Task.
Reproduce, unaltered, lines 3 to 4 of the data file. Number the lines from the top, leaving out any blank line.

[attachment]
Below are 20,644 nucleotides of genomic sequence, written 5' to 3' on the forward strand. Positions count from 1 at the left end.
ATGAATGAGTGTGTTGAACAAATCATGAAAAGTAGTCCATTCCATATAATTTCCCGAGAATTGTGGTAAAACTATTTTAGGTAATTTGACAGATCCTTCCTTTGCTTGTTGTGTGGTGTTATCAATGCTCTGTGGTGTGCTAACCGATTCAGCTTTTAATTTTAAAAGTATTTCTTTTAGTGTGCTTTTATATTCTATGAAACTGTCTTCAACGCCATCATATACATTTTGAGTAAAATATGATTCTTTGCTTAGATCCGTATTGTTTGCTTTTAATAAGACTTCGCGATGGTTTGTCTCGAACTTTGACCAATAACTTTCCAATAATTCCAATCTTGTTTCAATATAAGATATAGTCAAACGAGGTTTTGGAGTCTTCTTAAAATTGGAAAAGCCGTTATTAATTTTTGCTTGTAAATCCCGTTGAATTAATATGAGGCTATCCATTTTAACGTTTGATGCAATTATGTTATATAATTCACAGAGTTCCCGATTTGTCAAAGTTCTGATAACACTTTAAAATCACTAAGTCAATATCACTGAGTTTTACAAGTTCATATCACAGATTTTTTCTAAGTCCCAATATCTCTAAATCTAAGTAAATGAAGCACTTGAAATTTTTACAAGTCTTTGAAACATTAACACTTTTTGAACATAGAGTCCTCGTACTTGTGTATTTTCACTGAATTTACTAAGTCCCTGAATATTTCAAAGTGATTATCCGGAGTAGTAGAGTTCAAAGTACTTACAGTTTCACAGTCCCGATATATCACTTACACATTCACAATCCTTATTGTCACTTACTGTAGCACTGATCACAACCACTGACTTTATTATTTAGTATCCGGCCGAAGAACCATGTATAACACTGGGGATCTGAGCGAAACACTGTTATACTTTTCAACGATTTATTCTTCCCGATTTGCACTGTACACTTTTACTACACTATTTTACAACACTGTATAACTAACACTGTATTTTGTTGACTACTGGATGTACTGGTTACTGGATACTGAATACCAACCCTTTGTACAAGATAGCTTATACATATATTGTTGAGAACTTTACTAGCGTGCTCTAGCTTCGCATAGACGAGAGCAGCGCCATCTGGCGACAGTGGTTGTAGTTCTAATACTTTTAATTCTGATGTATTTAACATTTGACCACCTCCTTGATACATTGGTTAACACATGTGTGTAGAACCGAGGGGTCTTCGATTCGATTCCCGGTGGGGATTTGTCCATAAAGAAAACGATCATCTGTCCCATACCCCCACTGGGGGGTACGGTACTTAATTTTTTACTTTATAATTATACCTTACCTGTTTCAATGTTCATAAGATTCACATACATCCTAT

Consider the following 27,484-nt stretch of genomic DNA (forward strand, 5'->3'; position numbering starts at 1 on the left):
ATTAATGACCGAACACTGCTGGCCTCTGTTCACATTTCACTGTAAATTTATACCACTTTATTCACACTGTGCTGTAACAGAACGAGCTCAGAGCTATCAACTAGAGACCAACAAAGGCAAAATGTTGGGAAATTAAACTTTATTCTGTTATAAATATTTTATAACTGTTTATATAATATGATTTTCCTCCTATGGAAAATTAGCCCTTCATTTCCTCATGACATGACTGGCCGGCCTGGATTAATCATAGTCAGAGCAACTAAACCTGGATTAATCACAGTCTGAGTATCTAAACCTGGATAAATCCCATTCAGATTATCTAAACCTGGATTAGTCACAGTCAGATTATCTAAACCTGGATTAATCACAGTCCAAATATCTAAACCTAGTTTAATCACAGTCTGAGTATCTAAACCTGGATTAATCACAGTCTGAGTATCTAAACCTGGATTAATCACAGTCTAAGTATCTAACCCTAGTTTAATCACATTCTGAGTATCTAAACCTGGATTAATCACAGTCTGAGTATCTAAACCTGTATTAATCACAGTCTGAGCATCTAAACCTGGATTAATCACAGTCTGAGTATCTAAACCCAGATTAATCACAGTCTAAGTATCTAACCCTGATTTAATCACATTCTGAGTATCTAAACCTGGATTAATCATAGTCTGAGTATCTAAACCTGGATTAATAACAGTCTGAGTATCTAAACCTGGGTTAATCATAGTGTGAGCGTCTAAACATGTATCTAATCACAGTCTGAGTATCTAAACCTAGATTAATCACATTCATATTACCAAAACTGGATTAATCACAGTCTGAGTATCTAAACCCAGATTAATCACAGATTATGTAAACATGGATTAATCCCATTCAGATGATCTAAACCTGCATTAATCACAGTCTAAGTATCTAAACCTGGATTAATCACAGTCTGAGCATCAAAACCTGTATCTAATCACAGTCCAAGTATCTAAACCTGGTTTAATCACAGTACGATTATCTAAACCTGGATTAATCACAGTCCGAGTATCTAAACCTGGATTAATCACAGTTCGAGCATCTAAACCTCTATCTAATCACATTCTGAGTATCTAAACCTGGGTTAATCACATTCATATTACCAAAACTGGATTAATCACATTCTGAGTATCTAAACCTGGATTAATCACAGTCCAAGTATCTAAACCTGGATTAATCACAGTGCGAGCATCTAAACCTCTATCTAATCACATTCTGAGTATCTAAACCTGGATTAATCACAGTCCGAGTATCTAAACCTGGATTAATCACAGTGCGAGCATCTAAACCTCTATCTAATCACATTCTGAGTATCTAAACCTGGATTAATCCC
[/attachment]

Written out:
Consider the following 27,484-nt stretch of genomic DNA (forward strand, 5'->3'; position numbering starts at 1 on the left):
ATTAATGACCGAACACTGCTGGCCTCTGTTCACATTTCACTGTAAATTTATACCACTTTATTCACACTGTGCTGTAACAGAACGAGCTCAGAGCTATCAACTAGAGACCAACAAAGGCAAAATGTTGGGAAATTAAACTTTATTCTGTTATAAATATTTTATAACTGTTTATATAATATGATTTTCCTCCTATGGAAAATTAGCCCTTCATTTCCTCATGACATGACTGGCCGGCCTGGATTAATCATAGTCAGAGCAACTAAACCTGGATTAATCACAGTCTGAGTATCTAAACCTGGATAAATCCCATTCAGATTATCTAAACCTGGATTAGTCACAGTCAGATTATCTAAACCTGGATTAATCACAGTCCAAATATCTAAACCTAGTTTAATCACAGTCTGAGTATCTAAACCTGGATTAATCACAGTCTGAGTATCTAAACCTGGATTAATCACAGTCTAAGTATCTAACCCTAGTTTAATCACATTCTGAGTATCTAAACCTGGATTAATCACAGTCTGAGTATCTAAACCTGTATTAATCACAGTCTGAGCATCTAAACCTGGATTAATCACAGTCTGAGTATCTAAACCCAGATTAATCACAGTCTAAGTATCTAACCCTGATTTAATCACATTCTGAGTATCTAAACCTGGATTAATCATAGTCTGAGTATCTAAACCTGGATTAATAACAGTCTGAGTATCTAAACCTGGGTTAATCATAGTGTGAGCGTCTAAACATGTATCTAATCACAGTCTGAGTATCTAAACCTAGATTAATCACATTCATATTACCAAAACTGGATTAATCACAGTCTGAGTATCTAAACCCAGATTAATCACAGATTATGTAAACATGGATTAATCCCATTCAGATGATCTAAACCTGCATTAATCACAGTCTAAGTATCTAAACCTGGATTAATCACAGTCTGAGCATCAAAACCTGTATCTAATCACAGTCCAAGTATCTAAACCTGGTTTAATCACAGTACGATTATCTAAACCTGGATTAATCACAGTCCGAGTATCTAAACCTGGATTAATCACAGTTCGAGCATCTAAACCTCTATCTAATCACATTCTGAGTATCTAAACCTGGGTTAATCACATTCATATTACCAAAACTGGATTAATCACATTCTGAGTATCTAAACCTGGATTAATCACAGTCCAAGTATCTAAACCTGGATTAATCACAGTGCGAGCATCTAAACCTCTATCTAATCACATTCTGAGTATCTAAACCTGGATTAATCACAGTCCGAGTATCTAAACCTGGATTAATCACAGTGCGAGCATCTAAACCTCTATCTAATCACATTCTGAGTATCTAAACCTGGATTAATCCC